Mao Reborn: Chinese Gov’t Orders Poor Christians To Replace Religious Images With Portraits Of President Xi

By: Terresa Monroe-Hamilton |

The ghost of Mao is rising in Chinese President Xi Jinping. He is now President for life. China has elevated the stature of President Xi Jinping and cemented his grip on power by including his name and political ideology in the Communist Party constitution. He currently serves as General Secretary of the Communist Party of China, President of the People’s Republic of China and Chairman of the Central Military Commission. Xi is referred to as China’s “paramount leader.” He is now on a par with Chairman Mao Zedong who founded the People’s Republic of China in 1949 and paramount leader Deng Xiaoping, who oversaw China’s opening up to the world.

Not since Mao has this much power been in the hands of one man in China and moves are now afoot to strengthen the Communist Party there as well. Chinese officials have told Christians living in poverty to replace religious images in their homes with portraits of Chinese President Xi Jinping or lose government assistance. Christians in Yugan county, which is a rural, impoverished area in southeast China, were told by Communist Party officials to remove their religious artifacts and hang portraits of Xi in their place. The order comes as part of a program described as an anti-poverty effort that also seeks to “transform believers in religion into believers in the party.”

This heavy handed order “hearkens back to the era of the personality cult” surrounding the late Communist dictator Mao Zedong, whose portraits were once universally displayed in Chinese homes. Mao was and still is worshiped like a God in China. Xi is consolidating power and aims to walk in his footsteps. His regime could be easily a brutal one. Military wise, China gets stronger and more dangerous by the day. And they are still using North Korea as a proxy and a distraction while they continue their geopolitical chess moves to garner power, real estate and resources.

Qi Yan, chairman of the Huangjinbu people’s Congress and the person responsible for the township’s poverty-relief efforts, said the campaign has been in effect since March and villagers have used it “voluntarily.” Right, because they ‘voluntarily’ want to stay alive by not starving to death. “Many poor households have plunged into poverty because of illness in the family. Some resorted to believing in Jesus to cure their illnesses,” Qi said. “But we tried to tell them that getting ill is a physical thing and that the people who can really help them are the Communist Party and General Secretary Xi. Many rural people are ignorant. They think God is their savior,” he continued. “After our cadres’ work, they’ll realize their mistakes and think: we should no longer rely on Jesus, but on the party for help.”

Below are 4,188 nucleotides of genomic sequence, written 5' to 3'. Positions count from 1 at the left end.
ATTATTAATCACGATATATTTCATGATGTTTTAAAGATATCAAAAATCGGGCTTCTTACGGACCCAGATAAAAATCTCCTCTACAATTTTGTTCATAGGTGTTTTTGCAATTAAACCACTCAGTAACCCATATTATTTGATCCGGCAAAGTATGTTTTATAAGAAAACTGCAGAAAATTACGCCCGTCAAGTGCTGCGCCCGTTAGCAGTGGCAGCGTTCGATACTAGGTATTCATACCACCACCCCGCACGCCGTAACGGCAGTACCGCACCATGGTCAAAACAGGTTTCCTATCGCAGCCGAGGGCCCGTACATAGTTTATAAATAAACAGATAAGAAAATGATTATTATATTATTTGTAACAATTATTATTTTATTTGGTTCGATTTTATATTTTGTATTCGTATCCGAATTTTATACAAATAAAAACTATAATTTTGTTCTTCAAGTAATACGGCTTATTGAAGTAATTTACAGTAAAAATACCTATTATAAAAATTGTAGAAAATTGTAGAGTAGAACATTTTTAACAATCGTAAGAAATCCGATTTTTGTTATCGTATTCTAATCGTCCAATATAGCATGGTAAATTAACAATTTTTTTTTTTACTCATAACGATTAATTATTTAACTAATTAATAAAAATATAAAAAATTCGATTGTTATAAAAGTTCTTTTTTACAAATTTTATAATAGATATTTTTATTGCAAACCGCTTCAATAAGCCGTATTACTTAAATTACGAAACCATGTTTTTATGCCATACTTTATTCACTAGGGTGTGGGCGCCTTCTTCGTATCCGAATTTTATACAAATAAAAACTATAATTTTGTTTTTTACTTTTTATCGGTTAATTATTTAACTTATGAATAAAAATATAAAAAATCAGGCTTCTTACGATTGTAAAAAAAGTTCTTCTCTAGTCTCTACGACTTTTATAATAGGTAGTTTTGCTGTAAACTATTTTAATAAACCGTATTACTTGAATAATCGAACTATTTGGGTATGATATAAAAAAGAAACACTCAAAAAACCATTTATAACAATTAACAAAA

More than 1,000 portraits of Xi have been distributed to residents’ homes. Religious artifacts supposedly can be hung in other places in the home, but knowing the Communist Party, that won’t be allowed for long, if it is even now. This is the beginning of a brutal crackdown on religion. The Chinese people will either submit to communism and bow before Xi, or they will die. “We only asked them to take down [religious] posters in the center of the home,” he said. “They can still hang them in other rooms, we won’t interfere with that. What we require is for them not to forget about the party’s kindness at the center of their living rooms. They still have the freedom to believe in religion, but in their minds, they should [also] trust our party,” he added. That’s called indoctrination.

Around 10 percent of the region’s 1 million inhabitants are Christian, and a similar percentage of the population lives below the poverty line. The Communist Party’s effort to link poverty reduction with the party-sponsored atheism is a coercive part of the government’s effort to control every aspect of Chinese society, critics say.

According to TheBlaze:

A Yugan county resident identified only as Liu said that many of his neighbors have recently been told to remove religious artifacts from their homes.

“Some families put up gospel couplets on their front doors during the Lunar New Year, some also hang paintings of the cross. But they’ve all been torn down,” he said.

Liu said the residents did not remove the images voluntarily but were coerced by the party.

“They all have their belief and, of course, they didn’t want to take them down,” he said. “But there is no way out. If they don’t agree to do so, they won’t be given their quota from the poverty-relief fund.”

According to Catholic News Service, a priest in northern China identified only as Father John, told that Xi has become “another Mao,” and predicted that party officials in other areas of the country will launch similar programs.

China is seeing a growing number of secret detentions and closed-door trials and a blatant disregard for due process. Authorities are also increasingly willing to ignore health problems among political prisoners, who campaigners say already face solitary confinement or harsh conditions locked up with hardened criminals who dish out beatings and other abuse. Torture is common and Chinese prisons for many are a death sentence.

Xi has taken down senior leaders in his anti-corruption drive, launched an unprecedented crackdown on free speech and radically overhauled the two-million strong People’s Liberation Army, the world’s largest fighting force. Xi declared that China should “take center stage in the world,” and that its brand of socialism offers “a new choice for other countries.” He added that, “no one should expect China to swallow anything that undermines its interests.”

China’s reach is extending and a Chinese strongman has arisen. Xi is Mao reborn.


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